Saturday, November 13, 2004

An alternative business plan

Published on 19-Mar-2001, at "" (a business and technology Israeli site). Translated from Hebrew by "".

To: The crisis investigation committee
From: Someone who had a go and was Nasdaqed to smithereens

Re: The real guilty party – the customer

What haven't we done for him?

We gave him cheap, even mobile personal computers.

We made them the size of his palm, the size of a cellular phone – all for his comfort.

We gave him Internet. Immediate data communication to anywhere in the world – for almost nothing. Sometimes for nothing.

We distributed free software, flooded him with junk mail, got him websites with noisy invasive banners.

We installed software without his knowledge and tracked his surfing and shopping habits.

We even sold the data he left in our website to different companies (at least he made us a buck).

And him? What does he do?

He doesn't buy as much as he said he would in the surveys.

He doesn't surf the Internet every day.

He steals hacked and cracked software from us (and passes it on to family and friends).

He doesn't buy a new computer every year.

He doesn't read the user manual, and then calls for technical support (which costs us a fortune!) and claims the software doesn't work.

He just doesn't know how to operate the product.

He comes home from work all worn out, and after being set upon by the kids the sonofabitch doesn't have the time to surf into our incredible website and buy a whole lot of stuff.

His fingers aren't small enough and his vision isn't keen enough to surf the web via a cellular phone.

What can I say? The client does not fit into our business model

He doesn't interface with our products at all:

He's analog and the product's digital.

You can't connect to him because he has no printer/communication/USB/Infrared socket.

He's lazy in studying the products he buys (and is certain that they have to study him!), and so is incredulous at his inability to achieve extra sensory understanding of how to immediately operate the products).

He hasn't got enough free money to increase our profits.

He doesn't think what we are doing is important (or important enough to spend money on).

He got used to a free lunch.

He's mentally challenged – he has yet to set the clock on his VCR (on purpose, because if the clock is set he'll have to move on to the next, much more difficult phase of recording at a later date.)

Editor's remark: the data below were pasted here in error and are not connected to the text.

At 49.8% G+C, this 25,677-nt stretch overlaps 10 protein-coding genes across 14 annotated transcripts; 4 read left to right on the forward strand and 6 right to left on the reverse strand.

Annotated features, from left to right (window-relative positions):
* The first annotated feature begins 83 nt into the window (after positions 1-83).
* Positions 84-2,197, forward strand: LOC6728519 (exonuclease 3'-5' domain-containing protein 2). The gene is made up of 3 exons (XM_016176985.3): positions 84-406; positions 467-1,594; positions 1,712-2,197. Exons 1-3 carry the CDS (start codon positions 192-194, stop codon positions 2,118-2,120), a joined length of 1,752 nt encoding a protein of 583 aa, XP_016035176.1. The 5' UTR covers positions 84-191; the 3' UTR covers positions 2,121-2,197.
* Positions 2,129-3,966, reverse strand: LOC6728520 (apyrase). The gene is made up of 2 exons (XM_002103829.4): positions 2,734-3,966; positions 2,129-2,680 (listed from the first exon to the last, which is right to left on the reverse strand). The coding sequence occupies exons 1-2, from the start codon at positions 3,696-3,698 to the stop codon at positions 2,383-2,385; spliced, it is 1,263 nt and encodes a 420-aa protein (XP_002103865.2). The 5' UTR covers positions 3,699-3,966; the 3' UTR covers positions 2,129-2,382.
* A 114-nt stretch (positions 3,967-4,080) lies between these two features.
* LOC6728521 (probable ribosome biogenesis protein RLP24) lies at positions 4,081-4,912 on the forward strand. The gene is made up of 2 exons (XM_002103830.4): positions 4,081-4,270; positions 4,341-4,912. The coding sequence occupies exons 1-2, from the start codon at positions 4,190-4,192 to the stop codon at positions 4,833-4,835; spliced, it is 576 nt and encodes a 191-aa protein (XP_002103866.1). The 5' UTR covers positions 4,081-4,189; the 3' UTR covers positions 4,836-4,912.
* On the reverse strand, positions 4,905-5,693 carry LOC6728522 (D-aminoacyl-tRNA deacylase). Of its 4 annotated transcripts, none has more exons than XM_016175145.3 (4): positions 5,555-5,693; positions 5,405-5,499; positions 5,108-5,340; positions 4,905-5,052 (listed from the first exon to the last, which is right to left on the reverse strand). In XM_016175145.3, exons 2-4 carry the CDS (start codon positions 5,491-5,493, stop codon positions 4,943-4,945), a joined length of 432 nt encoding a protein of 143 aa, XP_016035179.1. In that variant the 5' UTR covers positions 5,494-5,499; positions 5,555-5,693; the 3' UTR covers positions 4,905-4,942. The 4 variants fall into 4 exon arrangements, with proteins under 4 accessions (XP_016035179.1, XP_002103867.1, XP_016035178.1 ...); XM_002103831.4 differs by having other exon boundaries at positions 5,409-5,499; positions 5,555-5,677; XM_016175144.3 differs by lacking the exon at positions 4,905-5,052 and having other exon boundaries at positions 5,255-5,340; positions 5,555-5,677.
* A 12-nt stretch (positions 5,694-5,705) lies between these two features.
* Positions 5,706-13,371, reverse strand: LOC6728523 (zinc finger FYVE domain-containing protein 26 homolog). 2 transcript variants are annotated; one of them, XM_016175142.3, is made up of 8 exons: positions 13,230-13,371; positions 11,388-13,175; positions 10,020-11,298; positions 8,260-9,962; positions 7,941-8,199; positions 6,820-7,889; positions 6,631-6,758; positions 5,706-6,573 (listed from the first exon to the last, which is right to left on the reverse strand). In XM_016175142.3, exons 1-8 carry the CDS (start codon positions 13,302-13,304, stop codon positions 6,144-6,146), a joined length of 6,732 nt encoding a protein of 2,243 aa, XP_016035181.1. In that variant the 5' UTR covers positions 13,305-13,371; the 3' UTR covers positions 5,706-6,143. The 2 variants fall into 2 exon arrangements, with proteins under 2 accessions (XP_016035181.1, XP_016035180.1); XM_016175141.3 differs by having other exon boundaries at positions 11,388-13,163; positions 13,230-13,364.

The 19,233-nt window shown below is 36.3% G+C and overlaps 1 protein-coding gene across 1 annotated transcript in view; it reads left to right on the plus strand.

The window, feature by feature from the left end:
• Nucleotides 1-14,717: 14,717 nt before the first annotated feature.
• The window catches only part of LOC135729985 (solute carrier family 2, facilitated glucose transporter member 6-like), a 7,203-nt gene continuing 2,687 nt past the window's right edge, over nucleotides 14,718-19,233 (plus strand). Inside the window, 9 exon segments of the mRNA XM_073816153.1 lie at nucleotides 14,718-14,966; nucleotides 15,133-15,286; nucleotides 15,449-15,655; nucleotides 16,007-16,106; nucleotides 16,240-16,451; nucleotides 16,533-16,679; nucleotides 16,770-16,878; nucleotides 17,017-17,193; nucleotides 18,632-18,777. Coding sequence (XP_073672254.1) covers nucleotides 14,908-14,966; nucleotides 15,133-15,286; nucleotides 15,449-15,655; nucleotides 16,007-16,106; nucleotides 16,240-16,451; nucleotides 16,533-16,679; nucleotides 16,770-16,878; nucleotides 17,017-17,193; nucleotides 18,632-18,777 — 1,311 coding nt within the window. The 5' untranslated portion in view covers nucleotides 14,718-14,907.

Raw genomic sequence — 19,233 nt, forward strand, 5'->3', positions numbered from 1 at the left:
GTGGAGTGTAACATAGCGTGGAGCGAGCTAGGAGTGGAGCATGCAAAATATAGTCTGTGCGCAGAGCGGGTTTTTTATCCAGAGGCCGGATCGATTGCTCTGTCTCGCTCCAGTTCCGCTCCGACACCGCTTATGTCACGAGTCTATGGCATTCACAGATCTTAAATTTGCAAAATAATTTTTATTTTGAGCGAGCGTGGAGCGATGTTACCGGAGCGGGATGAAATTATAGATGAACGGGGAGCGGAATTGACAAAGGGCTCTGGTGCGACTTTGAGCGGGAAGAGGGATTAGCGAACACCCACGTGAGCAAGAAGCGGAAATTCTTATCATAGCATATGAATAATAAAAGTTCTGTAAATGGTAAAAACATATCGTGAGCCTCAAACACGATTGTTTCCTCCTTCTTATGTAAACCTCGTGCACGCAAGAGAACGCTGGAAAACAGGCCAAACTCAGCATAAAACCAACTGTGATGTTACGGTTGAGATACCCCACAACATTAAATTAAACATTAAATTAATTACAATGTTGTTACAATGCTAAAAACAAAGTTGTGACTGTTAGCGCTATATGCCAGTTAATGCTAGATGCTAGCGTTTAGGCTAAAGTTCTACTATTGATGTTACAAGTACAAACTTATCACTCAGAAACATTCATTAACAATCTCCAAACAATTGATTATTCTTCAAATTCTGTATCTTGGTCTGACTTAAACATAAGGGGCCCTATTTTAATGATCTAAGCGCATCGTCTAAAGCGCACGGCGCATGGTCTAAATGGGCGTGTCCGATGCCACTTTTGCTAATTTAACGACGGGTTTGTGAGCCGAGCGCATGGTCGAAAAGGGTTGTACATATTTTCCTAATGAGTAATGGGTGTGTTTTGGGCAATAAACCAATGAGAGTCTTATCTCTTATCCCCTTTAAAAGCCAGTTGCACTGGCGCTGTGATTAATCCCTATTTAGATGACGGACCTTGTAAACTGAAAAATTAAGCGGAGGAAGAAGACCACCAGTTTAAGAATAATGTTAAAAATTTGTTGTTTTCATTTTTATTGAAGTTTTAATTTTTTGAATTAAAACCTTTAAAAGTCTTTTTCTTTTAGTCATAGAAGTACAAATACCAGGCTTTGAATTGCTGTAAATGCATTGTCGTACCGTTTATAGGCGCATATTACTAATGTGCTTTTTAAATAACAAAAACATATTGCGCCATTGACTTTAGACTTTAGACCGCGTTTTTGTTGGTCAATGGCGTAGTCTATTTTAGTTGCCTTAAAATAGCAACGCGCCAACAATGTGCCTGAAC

He's afraid of changes, innovations and inventions.

He becomes emotionally attached to products he already knows.

He prefers to communicate with family and friends to using our product.

Selling to people isn't worth it

We move too fast for him. By the time he's mentally capable of accepting the product, we will have spent all our cash (presuming we don't get bought out first).

Next time, we may want to conduct a preliminary poll – just to make sure the client has a real need for our product, and how much he's willing to pay for it.
Maybe we need to change our whole concept of commerce.
Selling to people isn't worth it.

We should either sell from computer to computer, or else we computerize our human clients.

Yes… I like that. First, we install fast digital socket, thus ensuring there's someone to talk to. Then we install a processor and a little memory, not to mention suitable purchasing software.

We can make them feel they are buying of their own free will, including spontaneous acquisitions, but in reality, we control the entire process.

We'll make sure they buy a lot, but also that they work a lot – to have the money to buy from us. We'll ask their employers to send their paychecks directly to us.

Each time we come out with a new version, we could upgrade them, technically support them, we'll get the wear and tear on them to be recognized for tax purposes.

When the consumer's life run out – they won't die.
Snippets of their lives will run on the screen in an endless loop – and the red writing will blink in big letters that read:

Game Over – Insert Coin.


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